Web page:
When anti-Semites Screamed Out Jack the Ripper

Literary stereotypes paved the way for the belief in 19th-century England that the serial killer was Jewish.

When I tweeted the news that Jack the Ripper had been identified as a Polish Jew, the first response was almost immediate (and misspelled): “this is an antisemetic trope published at an opportune time! y r u repeating this libel?”

The tweeter, unfortunately, has a point. During fin-de-siècle England, a heady brew of xenophobia and anti-Semitism combined to spread stories that Jack the Ripper was Jewish.

The public’s knowledge that ritual slaughterers butchered kosher meat, coupled with the murders in the East End, where most London Jews lived, led to the conclusion by many in 1888 that the murders might have been the handiwork of a skilled Jewish butcher.

The newspapers’ description of Jack was vague but stereotypically Jewish: dark beard and moustache, dark jacket and trousers, black felt hat, foreign accent and hooked nose. Consequently, many suspects interrogated by the police were Jews, given the size of the Jewish community in the Whitechapel district, where Jack did much of his work.

It was almost irrelevant whether Jack the Ripper really was Jewish. (And the evidence is still not definitive despite recent claims, based on DNA evidence, that the killer was Polish-born Jewish hairdresser Aaron Kosminski.)

This is because the figure of Jack the Ripper played into a long-held stereotype in 19th-century England: the criminality and sexual deviancy of the Jew. Svengali, Dracula and other stereotypes of English literature fit this characterization. They would have spoken to their 19th-century audiences whether classified as Jewish or not.

This Jew was the product of Christian theology, medieval anti-Jewish polemics, religious art and latterly anti-Semitic propaganda. In medieval times, for example, the Jew was sometimes viewed as a sexually predatory monster; a debased lecher yearning for Christian girls (preferably virgins). Shylock in Shakespeare’s “The Merchant of Venice” and his supposedly sadistic demand for a pound of Christian flesh can be understood in this light.

This stereotype found its way into Victorian English literature. Mr. Isaacs, the cruelly caricatured Jewish theater manager in Oscar Wilde’s “The Picture of Dorian Gray” (1891), was a sexual predator who controlled the fate of the Christian heroine, Sibyl Vane.

In Charles Dickens’ “Oliver Twist” (1838), the implied sexual deviancy toward the child associates of Fagin, who was explicitly named as Jewish, also paralleled Ripper’s perversions.

Svengali, the Jewish antagonist of George du Maurier’s “Trilby” (1895), was a dirty, sinister and predatory figure, selfishly manipulating the innocent heroine through mesmerism or hypnotism. Bram Stoker’s “Dracula” (1897) would have been understood by contemporary audiences as Jewish, whether explicitly revealed or otherwise. As an immortal yearning for the life force of the virtuous Christian women under his spell, he embodied the Christian blood libel.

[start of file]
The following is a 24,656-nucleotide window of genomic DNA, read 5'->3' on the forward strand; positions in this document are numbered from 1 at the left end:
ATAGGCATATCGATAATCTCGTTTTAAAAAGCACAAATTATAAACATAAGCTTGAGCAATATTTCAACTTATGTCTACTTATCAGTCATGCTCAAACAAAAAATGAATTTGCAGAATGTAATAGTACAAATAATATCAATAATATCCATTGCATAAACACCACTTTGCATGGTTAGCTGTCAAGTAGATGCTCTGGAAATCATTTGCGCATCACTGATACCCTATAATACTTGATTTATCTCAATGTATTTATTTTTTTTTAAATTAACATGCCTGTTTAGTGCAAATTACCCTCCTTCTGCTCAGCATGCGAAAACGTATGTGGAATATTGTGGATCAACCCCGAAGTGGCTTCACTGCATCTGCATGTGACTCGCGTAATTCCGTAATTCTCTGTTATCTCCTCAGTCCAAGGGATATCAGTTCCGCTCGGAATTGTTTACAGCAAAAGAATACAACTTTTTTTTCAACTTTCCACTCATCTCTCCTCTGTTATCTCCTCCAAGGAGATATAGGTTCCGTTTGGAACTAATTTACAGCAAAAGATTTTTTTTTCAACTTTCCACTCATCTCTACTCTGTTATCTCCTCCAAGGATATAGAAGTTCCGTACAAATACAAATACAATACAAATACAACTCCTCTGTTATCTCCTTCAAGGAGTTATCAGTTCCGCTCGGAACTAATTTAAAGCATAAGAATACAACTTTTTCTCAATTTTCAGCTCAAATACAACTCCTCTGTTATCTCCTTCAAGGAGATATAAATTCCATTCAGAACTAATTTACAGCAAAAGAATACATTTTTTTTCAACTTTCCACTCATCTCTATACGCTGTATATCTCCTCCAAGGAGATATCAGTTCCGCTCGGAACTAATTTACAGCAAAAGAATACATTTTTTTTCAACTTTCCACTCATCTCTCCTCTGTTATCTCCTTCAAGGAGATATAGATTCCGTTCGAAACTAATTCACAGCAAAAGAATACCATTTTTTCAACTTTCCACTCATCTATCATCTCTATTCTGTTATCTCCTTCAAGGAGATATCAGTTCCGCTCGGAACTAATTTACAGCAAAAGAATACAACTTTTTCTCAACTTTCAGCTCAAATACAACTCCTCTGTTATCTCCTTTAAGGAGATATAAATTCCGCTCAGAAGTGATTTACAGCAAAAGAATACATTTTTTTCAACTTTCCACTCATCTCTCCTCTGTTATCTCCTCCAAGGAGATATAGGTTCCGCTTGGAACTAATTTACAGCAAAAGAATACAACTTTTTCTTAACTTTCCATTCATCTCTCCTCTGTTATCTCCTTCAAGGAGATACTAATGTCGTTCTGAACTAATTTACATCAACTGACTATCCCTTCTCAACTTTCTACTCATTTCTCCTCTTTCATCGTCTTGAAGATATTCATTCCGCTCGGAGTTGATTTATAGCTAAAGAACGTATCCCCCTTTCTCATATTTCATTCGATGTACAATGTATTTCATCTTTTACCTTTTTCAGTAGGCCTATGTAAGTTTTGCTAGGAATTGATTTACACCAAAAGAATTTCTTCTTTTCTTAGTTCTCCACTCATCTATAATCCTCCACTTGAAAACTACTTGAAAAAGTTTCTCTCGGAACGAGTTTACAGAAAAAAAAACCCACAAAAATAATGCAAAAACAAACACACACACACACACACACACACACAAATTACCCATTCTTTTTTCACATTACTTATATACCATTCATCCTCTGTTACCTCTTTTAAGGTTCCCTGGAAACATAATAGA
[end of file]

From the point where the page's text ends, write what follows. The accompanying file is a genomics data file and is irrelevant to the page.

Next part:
Similarly, if we turn to Arthur Conan Doyle’s Sherlock Holmes and his description of Moriarty, there are clear echoes of anti-Semitic descriptions of “the Jew.” In the 1893 short story “The Final Problem” he wrote:

“But the man had hereditary tendencies of the most diabolical kind. A criminal strain ran in his blood, which, instead of being modified, was increased and rendered infinitely more dangerous by his extraordinary mental powers.”

As Conan Doyle put it, “He is the Napoleon of crime, Watson. He is the organizer of half that is evil and of nearly all that is undetected in this great city. He is a genius, a philosopher, an abstract thinker. He has a brain of the first order. He sits motionless, like a spider in the center of its web, but that web has a thousand radiations, and he knows well every quiver of each of them. He does little himself. He only plans. But his agents are numerous and splendidly organized.”

Allegedly, Conan Doyle based Moriarty on Adam Worth (1844-1902) a German-born Jewish criminal who operated in America and Britain and who was nicknamed “the Napoleon of the criminal world” and “the Napoleon of Crime.”

All these characterizations fed into the real-world perception of Jack the Ripper, a trope that refused to go away. Such a figure was embodied by Joseph Süss Oppenheimer, the protagonist of Veit Harlan’s 1940 propaganda film for the Nazis, “Jud Süss.” But more contemporary examples can be found, such as in the novel and films of “Lolita” and the various versions of Dracula and the vampire mythos.

If one looks closely enough, these echoes can still be detected and they might very well explain at least one reason for the continuing fascination with Jack the Ripper.

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